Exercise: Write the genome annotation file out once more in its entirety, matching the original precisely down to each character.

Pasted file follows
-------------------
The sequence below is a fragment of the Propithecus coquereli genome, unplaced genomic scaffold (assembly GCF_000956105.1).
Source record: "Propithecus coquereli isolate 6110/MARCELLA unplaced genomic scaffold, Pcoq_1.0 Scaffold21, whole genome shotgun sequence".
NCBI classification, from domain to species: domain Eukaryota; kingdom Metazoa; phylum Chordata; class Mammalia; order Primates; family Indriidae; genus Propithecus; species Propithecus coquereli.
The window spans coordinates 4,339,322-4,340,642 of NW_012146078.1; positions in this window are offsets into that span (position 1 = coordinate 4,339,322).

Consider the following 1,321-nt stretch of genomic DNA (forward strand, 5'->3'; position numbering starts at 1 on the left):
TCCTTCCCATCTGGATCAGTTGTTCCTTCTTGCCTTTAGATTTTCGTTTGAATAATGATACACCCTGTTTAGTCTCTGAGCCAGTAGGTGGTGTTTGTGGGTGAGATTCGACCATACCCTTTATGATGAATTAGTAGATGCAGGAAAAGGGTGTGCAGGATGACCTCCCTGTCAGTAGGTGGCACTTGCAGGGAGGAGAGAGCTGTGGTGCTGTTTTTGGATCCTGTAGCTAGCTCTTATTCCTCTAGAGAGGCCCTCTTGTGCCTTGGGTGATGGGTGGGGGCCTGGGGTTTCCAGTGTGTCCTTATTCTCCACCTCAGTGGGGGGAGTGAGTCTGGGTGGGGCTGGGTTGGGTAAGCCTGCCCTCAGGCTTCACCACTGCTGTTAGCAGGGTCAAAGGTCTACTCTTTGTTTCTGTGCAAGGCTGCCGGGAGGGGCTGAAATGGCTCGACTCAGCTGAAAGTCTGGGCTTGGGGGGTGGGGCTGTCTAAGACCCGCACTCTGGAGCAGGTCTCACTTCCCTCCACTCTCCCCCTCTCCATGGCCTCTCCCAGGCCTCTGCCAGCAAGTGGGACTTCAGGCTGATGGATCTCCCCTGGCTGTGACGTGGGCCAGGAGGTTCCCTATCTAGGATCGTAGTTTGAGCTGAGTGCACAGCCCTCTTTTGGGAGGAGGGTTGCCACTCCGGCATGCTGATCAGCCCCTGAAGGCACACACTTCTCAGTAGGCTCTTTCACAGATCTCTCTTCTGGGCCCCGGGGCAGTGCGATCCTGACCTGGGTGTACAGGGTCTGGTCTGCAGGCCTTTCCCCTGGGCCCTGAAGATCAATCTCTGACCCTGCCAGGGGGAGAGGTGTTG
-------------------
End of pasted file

The sequence below is a fragment of the Propithecus coquereli genome, unplaced genomic scaffold (assembly GCF_000956105.1).
Source record: "Propithecus coquereli isolate 6110/MARCELLA unplaced genomic scaffold, Pcoq_1.0 Scaffold21, whole genome shotgun sequence".
NCBI classification, from domain to species: domain Eukaryota; kingdom Metazoa; phylum Chordata; class Mammalia; order Primates; family Indriidae; genus Propithecus; species Propithecus coquereli.
The window spans coordinates 4,339,322-4,340,642 of NW_012146078.1; positions in this window are offsets into that span (position 1 = coordinate 4,339,322).

Consider the following 1,321-nt stretch of genomic DNA (forward strand, 5'->3'; position numbering starts at 1 on the left):
TCCTTCCCATCTGGATCAGTTGTTCCTTCTTGCCTTTAGATTTTCGTTTGAATAATGATACACCCTGTTTAGTCTCTGAGCCAGTAGGTGGTGTTTGTGGGTGAGATTCGACCATACCCTTTATGATGAATTAGTAGATGCAGGAAAAGGGTGTGCAGGATGACCTCCCTGTCAGTAGGTGGCACTTGCAGGGAGGAGAGAGCTGTGGTGCTGTTTTTGGATCCTGTAGCTAGCTCTTATTCCTCTAGAGAGGCCCTCTTGTGCCTTGGGTGATGGGTGGGGGCCTGGGGTTTCCAGTGTGTCCTTATTCTCCACCTCAGTGGGGGGAGTGAGTCTGGGTGGGGCTGGGTTGGGTAAGCCTGCCCTCAGGCTTCACCACTGCTGTTAGCAGGGTCAAAGGTCTACTCTTTGTTTCTGTGCAAGGCTGCCGGGAGGGGCTGAAATGGCTCGACTCAGCTGAAAGTCTGGGCTTGGGGGGTGGGGCTGTCTAAGACCCGCACTCTGGAGCAGGTCTCACTTCCCTCCACTCTCCCCCTCTCCATGGCCTCTCCCAGGCCTCTGCCAGCAAGTGGGACTTCAGGCTGATGGATCTCCCCTGGCTGTGACGTGGGCCAGGAGGTTCCCTATCTAGGATCGTAGTTTGAGCTGAGTGCACAGCCCTCTTTTGGGAGGAGGGTTGCCACTCCGGCATGCTGATCAGCCCCTGAAGGCACACACTTCTCAGTAGGCTCTTTCACAGATCTCTCTTCTGGGCCCCGGGGCAGTGCGATCCTGACCTGGGTGTACAGGGTCTGGTCTGCAGGCCTTTCCCCTGGGCCCTGAAGATCAATCTCTGACCCTGCCAGGGGGAGAGGTGTTG